Wednesday, June 3

Ultralegalist Caught Utilizing Pagan Imagery

Hardline Calvinist Michael Jeshurun has posted online an essay condemning sports as idolatry that I am formulating a reply to.

However, of additional interest is a meme that he is using as a cover photo for his social media profile.

The illustration reads, “Smashing Arminian lies and everything else that opposes the absolute sovereignty of mighty Jehovah.”

While that is a controversial statement worthy of note, that is not even the reason that the image is being mentioned.

For in one corner is depicted a figure adorned in what is essentially Thor's costume from the Marvel Cinematic Universe holding aloft a battle hammer with “KJV” emblazoned across it.

The face of the character is obscured, no doubt in the attempt to avoid copyright infringement.

Does Jeshurun not realize that the Thor superhero is essentially a pagan Nordic deity depicted as a transdimensional lifeform?

Therefore, if we are to avoid things that hint of paganism or idolatry, why is he invoking the imagery of Thor?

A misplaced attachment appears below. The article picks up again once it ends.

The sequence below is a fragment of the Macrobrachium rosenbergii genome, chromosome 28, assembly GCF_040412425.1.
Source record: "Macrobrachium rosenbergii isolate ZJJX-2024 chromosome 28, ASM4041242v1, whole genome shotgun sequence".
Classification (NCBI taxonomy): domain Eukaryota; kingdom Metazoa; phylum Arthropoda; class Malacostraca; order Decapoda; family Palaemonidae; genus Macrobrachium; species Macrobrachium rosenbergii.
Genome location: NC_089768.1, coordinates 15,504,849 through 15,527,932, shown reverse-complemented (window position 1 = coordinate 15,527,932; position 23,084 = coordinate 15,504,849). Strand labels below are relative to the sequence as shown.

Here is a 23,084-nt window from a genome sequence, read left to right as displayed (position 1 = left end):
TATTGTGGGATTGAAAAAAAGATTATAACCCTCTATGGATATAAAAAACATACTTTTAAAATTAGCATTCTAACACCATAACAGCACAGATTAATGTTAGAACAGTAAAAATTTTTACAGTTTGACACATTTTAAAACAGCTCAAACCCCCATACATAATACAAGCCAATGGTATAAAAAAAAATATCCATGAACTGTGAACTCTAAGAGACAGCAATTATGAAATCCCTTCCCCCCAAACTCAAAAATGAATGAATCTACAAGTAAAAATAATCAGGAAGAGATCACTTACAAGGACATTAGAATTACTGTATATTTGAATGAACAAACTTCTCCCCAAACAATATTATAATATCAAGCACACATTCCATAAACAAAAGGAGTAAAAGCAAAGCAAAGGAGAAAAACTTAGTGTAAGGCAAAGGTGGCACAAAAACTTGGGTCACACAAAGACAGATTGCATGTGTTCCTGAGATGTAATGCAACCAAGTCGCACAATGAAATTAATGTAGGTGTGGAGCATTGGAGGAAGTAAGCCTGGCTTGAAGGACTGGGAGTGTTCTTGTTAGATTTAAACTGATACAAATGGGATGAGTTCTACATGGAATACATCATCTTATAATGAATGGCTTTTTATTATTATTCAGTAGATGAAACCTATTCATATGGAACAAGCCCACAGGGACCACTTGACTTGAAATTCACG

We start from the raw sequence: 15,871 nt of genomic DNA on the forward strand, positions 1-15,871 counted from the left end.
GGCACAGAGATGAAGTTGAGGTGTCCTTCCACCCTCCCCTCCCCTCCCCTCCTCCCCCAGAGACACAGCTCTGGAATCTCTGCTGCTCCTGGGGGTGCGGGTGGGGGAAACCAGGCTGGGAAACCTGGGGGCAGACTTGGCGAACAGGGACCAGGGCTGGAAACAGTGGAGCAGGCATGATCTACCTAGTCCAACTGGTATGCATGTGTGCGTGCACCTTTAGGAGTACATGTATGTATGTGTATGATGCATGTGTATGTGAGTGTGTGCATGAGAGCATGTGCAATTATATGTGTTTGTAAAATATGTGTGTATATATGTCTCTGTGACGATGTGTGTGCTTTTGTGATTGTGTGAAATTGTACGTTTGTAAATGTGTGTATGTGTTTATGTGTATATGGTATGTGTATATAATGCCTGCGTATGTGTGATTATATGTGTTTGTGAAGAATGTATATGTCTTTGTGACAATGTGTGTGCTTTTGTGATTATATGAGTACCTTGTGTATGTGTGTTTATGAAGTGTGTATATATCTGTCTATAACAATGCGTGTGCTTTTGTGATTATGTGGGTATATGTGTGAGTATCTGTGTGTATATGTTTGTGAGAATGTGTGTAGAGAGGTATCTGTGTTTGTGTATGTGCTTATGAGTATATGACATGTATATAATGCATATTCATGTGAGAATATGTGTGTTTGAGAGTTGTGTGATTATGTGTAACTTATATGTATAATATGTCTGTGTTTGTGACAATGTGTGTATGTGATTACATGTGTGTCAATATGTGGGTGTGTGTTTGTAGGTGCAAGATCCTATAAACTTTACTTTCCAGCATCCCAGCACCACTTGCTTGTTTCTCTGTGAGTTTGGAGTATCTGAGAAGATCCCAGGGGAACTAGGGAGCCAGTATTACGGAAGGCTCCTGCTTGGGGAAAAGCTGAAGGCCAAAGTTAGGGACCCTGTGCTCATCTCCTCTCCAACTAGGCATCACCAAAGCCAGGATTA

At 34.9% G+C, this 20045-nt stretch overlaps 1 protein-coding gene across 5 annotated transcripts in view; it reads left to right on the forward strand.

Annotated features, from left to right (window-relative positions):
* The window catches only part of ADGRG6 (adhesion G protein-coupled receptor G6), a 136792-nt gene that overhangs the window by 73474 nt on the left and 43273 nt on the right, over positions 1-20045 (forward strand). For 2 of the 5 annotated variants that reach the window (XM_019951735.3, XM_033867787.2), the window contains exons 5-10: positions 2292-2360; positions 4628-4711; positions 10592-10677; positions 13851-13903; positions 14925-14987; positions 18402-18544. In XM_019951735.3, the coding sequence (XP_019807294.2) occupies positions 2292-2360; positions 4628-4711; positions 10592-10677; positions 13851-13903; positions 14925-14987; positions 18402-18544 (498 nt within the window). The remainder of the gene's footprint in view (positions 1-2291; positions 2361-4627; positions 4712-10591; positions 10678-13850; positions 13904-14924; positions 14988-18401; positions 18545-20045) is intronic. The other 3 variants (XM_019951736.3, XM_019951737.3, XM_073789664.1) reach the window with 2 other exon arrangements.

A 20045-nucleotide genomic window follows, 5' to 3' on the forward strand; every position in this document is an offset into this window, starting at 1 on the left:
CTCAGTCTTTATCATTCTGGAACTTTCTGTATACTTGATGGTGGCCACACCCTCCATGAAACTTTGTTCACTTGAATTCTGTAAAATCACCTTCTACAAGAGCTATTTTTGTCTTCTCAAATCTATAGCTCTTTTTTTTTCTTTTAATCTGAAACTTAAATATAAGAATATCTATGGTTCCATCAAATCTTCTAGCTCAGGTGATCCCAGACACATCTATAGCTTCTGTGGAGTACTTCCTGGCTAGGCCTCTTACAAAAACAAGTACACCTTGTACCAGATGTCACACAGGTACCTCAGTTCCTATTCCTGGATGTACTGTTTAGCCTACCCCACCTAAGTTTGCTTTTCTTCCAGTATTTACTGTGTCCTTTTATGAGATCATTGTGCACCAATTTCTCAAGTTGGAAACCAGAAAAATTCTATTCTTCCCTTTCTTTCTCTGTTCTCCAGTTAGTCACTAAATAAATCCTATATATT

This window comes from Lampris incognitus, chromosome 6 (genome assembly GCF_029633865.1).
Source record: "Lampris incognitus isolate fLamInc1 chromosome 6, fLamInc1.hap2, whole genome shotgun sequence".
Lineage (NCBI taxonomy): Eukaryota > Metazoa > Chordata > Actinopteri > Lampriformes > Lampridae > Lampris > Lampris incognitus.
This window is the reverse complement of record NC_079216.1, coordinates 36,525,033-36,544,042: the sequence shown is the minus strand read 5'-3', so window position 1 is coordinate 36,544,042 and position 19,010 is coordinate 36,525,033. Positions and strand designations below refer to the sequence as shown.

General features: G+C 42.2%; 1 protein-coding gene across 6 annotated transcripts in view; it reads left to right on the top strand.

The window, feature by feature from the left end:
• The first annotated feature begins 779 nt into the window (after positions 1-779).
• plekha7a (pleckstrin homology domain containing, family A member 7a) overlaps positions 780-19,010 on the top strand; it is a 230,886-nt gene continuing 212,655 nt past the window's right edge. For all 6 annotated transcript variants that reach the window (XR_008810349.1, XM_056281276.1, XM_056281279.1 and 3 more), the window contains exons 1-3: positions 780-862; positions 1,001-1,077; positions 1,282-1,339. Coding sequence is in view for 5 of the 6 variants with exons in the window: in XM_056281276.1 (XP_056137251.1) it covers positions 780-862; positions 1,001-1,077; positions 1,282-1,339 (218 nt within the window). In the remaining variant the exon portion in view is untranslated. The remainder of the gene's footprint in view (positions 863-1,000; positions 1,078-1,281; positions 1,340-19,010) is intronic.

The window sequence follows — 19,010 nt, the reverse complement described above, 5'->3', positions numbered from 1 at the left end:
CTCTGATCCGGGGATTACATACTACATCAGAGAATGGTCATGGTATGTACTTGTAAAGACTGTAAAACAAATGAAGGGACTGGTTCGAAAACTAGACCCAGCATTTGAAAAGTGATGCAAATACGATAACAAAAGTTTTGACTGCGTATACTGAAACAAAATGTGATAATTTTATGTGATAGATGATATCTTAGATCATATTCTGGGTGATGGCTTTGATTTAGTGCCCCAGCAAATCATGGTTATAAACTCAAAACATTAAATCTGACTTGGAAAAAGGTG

Instead of Thor, why doesn't he instead depict Zeus with a lightening bolt in hand?

Secondly, if it is morally wrong to patronize sports, isn't it wrong to patronize popular movies if you are going to be that strict about things?

I regularly go to the movies myself.

But in comparison, considering only the form of entertainment alone, aren't the movies more likely to expose you to a wider variety of more alluring sins than sports ever really will?

The power of worldview analysis is that, once you know what an individual believes regarding certain foundational topics, you can often predict with a reasonable degree of accuracy what an individual believes regarding other issues and subjects.

For example, if a particular theologian construes reality through an explicitly Calvinist lens bordering upon the hostile towards those articulating an alternative soteriology and also condemns sports as a form of idolatry, it is usually safe to assume that the thinker also opposes traditional Christian celebrations such as Christmas on nearly the same grounds.

Sure enough, Jeshurun has composed an analysis that not only is Christmas pagan but that insinuates that should the accouterments of the holiday be found adorning your domicile at the moment of the Second Advent you will likely not hear Christ say to you “well done good and faithful servant” but rather “depart from me I never knew you.”

Mind you, these holiday symbols have been Christianized for centuries and disimbued of their pagan origins.

As entertaining as Thor might be with the Van Daniken chariot of the gods spin put on the character, that narrative has not been sufficiently removed from its original context for it to be overlooked from a standpoint of blissful unawareness on the part of someone supposedly skilled in detecting errors at variance with the most rigorous orthodoxy.

Frederick Meekins